Holly Dwyer: Leading by Example
As a mentor in the iPeer2Peer program, Dwyer helps her younger counterparts with arthritis envision a bright future.
By Emily Delzell
When Holly Dwyer first heard about the Arthritis Foundation’s iPeer2Peer program, she knew she wanted to be a part of it. Dwyer, who is now 23 and was diagnosed with juvenile idiopathic arthritis (JIA) at age seven, had been active in the arthritis community for years. She has participated in conferences and in her local JA Camp in Wisconsin Dells, Wisconsin, and has traveled to Boston to share her experiences as a patient with an American College of Rheumatology panel writing new guidelines for JIA care.
“Through all those experiences, one of the biggest things I’ve seen that really helps kids is to be able look at someone else with arthritis and feel, ‘You’re like me. I don’t have to explain anything to you because you just get it,’” says Dwyer, explaining the strong draw she felt to iPeer2Peer. The program pairs teen mentees with a young adult mentor like Dwyer, who wants to pass on the wisdom and skills they’ve learned to manage their arthritis.
Like Dwyer and her 14-year-old mentee, program participants from different states, but with shared experiences, connect in video calls at least six times during the three-month mentoring period. Dwyer and her mentee talk once a week, sometimes for 30 minutes, sometimes for hours, she says.
Connection and Empowerment
Helping teens with arthritis move into their futures with confidence and strong coping tools are two of the most powerful benefits of the iPeer2Peer program, says Dwyer, who is one year into a three-year master’s degree program in clinical mental health counseling at Winona State University in Minnesota.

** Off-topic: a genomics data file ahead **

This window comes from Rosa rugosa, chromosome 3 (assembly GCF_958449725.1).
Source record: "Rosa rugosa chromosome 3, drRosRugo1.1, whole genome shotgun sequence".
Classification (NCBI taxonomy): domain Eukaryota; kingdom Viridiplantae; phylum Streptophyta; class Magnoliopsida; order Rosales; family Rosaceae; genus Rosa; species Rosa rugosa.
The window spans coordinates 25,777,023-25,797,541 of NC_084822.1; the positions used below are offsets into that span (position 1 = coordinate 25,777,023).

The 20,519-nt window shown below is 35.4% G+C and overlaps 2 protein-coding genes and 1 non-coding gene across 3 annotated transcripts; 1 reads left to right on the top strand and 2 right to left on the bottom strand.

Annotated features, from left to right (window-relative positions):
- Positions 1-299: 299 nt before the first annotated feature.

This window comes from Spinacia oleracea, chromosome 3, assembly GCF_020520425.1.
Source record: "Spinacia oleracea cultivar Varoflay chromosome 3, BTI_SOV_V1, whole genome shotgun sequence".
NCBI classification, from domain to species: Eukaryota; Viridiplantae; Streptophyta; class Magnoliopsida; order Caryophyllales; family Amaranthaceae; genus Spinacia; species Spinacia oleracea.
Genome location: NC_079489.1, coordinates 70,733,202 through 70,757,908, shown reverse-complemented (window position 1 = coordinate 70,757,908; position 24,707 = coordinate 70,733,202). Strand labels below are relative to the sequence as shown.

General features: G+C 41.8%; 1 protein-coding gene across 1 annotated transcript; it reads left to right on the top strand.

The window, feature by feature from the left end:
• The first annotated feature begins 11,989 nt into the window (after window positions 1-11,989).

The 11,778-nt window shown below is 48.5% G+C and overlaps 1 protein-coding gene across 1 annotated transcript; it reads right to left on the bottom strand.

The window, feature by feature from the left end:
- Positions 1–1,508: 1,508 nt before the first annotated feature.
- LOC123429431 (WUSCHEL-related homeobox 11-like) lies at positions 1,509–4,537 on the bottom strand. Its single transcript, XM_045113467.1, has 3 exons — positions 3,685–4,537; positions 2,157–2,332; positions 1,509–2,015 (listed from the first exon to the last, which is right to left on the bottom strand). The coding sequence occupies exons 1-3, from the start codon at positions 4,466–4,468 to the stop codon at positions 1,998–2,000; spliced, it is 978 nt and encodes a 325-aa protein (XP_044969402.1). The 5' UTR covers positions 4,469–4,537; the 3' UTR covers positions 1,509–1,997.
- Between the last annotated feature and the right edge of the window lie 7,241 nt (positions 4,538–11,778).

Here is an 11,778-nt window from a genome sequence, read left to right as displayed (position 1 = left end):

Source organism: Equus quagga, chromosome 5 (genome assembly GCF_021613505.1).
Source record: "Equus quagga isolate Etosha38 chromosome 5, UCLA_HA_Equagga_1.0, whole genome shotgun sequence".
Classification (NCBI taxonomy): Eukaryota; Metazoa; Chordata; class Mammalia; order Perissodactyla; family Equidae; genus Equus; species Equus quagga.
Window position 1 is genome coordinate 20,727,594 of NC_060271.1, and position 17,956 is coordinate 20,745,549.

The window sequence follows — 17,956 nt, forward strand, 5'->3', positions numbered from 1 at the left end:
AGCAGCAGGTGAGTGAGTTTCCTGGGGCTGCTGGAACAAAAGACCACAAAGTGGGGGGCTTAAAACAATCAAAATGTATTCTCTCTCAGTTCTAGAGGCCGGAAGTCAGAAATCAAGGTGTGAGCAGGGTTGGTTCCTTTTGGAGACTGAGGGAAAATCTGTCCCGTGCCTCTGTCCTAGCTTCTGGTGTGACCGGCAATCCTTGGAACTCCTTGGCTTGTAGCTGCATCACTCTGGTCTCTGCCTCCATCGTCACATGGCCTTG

“The biggest things I’ve seen are the sense of empowerment and connection the program offers. Mentees have someone to share their struggles and fears with without feeling judged or ashamed. Mentors can draw on their experiences to explain that while you may have arthritis, it doesn’t have to have you. You have a choice in how you see it, and yourself,” she says.
Arthritis often throws a “huge curveball” into teens’ vision of their future, she says. “Working with someone who has been through what you’re going through and has found ways to succeed helps kids understand they might have to take some extra steps to get there, but they don’t have to give up on their dreams.”
Dwyer has been paired with her mentee for about six months. After the first three months came to end, she and her mentee decided neither was quite ready to move on.
“At first she was kind of timid about getting involved in the arthritis community, but now she’s looking at local arthritis camps and reaching out to some local groups. It has been really cool to see that change in her,” Dwyer says.
Empathy in Action
Dwyer’s ambition to help others both in the iPeer2Peer program and in the career as a counselor she’s preparing for grew out of her experiences growing up with JIA.
“I would often get on that wheel of playing the what-if game what if my medication stops working, what if I flare and I can’t get to class,” she says. “I often had anxiety from that kind of thinking, and I wanted to find a way to reframe that anxiety and find some good from it.”
That came along with the realization that many of people’s most difficult challenges are invisible to others. Leaning how to help people cope with difficult realities and find their way to a stronger place made counseling feel like a natural career fit.
“As I met more people with arthritis and heard their stories, I realized many were really hiding the pain that comes along with having a significant chronic condition,” she says. “As a future mental health provider, I hope I can help walk people through these challenges and reframe them so they can come to a new identity as a strong individual who has arthritis or another problem. It’s a part of you, but it doesn’t have to be what defines you.”